FBXO32 promotes microenvironment underlying epithelial-mesenchymal transition via CtBP1 during tumour metastasis and brain development

Sanjeeb Kumar Sahu, Neha Tiwari, Abhijeet Pataskar, Yuan Zhuang, Marina Borisova, Mustafa Diken, Susanne Strand, Petra Beli, Vijay K. Tiwari

Research output: Contribution to journalArticlepeer-review

14 Citations (Scopus)
175 Downloads (Pure)

Abstract

The set of events that convert adherent epithelial cells into migratory cells are collectively known as epithelial–mesenchymal transition (EMT). EMT is involved during development, for example, in triggering neural crest migration, and in pathogenesis such as metastasis. Here we discover FBXO32, an E3 ubiquitin ligase, to be critical for hallmark gene expression and phenotypic changes underlying EMT. Interestingly, FBXO32 directly ubiquitinates CtBP1, which is required for its stability and nuclear retention. This is essential for epigenetic remodeling and transcriptional induction of CtBP1 target genes, which create a suitable microenvironment for EMT progression. FBXO32 is also amplified in metastatic cancers and its depletion in a NSG mouse xenograft model inhibits tumor growth and metastasis. In addition, FBXO32 is essential for neuronal EMT during brain development. Together, these findings establish that FBXO32 acts as an upstream regulator of EMT by governing the gene expression program underlying this process during development and disease. Epithelial-to-mesenchymal transition (EMT) regulates both processes of organism development and changes in cell state causing disease. Here, the authors show that an E3 ubiquitin ligase, FBXO32, regulates EMT via CtBP1 and the transcriptional program, and also mediates cancer metastatic burden and neurogenesis.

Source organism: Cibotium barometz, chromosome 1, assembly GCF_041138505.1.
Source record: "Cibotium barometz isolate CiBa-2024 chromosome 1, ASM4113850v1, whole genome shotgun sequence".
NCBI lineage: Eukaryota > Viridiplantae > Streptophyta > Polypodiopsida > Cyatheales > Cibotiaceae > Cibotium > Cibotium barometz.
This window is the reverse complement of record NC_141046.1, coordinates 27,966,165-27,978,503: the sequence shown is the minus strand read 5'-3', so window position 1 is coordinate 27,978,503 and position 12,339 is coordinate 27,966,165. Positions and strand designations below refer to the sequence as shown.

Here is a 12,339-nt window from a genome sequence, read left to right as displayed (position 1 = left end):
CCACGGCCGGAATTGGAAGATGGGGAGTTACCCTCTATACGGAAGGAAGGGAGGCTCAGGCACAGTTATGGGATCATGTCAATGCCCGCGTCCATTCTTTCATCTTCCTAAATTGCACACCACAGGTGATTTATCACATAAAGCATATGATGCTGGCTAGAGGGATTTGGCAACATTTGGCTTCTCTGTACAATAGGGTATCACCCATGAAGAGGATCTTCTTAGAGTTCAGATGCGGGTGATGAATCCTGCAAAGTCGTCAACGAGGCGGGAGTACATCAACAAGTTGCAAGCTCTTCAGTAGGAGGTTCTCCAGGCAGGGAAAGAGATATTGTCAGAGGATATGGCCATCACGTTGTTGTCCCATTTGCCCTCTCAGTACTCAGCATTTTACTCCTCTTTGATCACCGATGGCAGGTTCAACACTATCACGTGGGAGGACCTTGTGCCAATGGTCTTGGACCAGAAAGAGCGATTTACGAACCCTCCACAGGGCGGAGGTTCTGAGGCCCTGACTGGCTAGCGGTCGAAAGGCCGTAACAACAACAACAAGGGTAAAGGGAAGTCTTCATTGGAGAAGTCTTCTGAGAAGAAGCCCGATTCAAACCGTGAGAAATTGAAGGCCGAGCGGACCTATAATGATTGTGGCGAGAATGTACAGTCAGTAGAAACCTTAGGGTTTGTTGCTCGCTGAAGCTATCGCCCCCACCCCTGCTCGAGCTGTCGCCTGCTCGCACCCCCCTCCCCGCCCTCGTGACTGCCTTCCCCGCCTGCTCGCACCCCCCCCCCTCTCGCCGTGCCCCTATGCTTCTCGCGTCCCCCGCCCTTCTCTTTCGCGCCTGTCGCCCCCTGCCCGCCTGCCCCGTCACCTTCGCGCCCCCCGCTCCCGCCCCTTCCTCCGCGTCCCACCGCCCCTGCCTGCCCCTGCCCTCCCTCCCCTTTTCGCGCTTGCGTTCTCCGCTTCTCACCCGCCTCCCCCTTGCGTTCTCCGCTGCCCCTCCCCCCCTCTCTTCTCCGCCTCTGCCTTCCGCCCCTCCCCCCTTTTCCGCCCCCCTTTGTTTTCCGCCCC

Original languageEnglish
JournalNature Communications
Volume8
Issue number1
Early online date17 Nov 2017
DOIs
Publication statusPublished - 01 Dec 2017

Fingerprint Dive into the research topics of 'FBXO32 promotes microenvironment underlying epithelial-mesenchymal transition via CtBP1 during tumour metastasis and brain development'. Together they form a unique fingerprint.

Cite this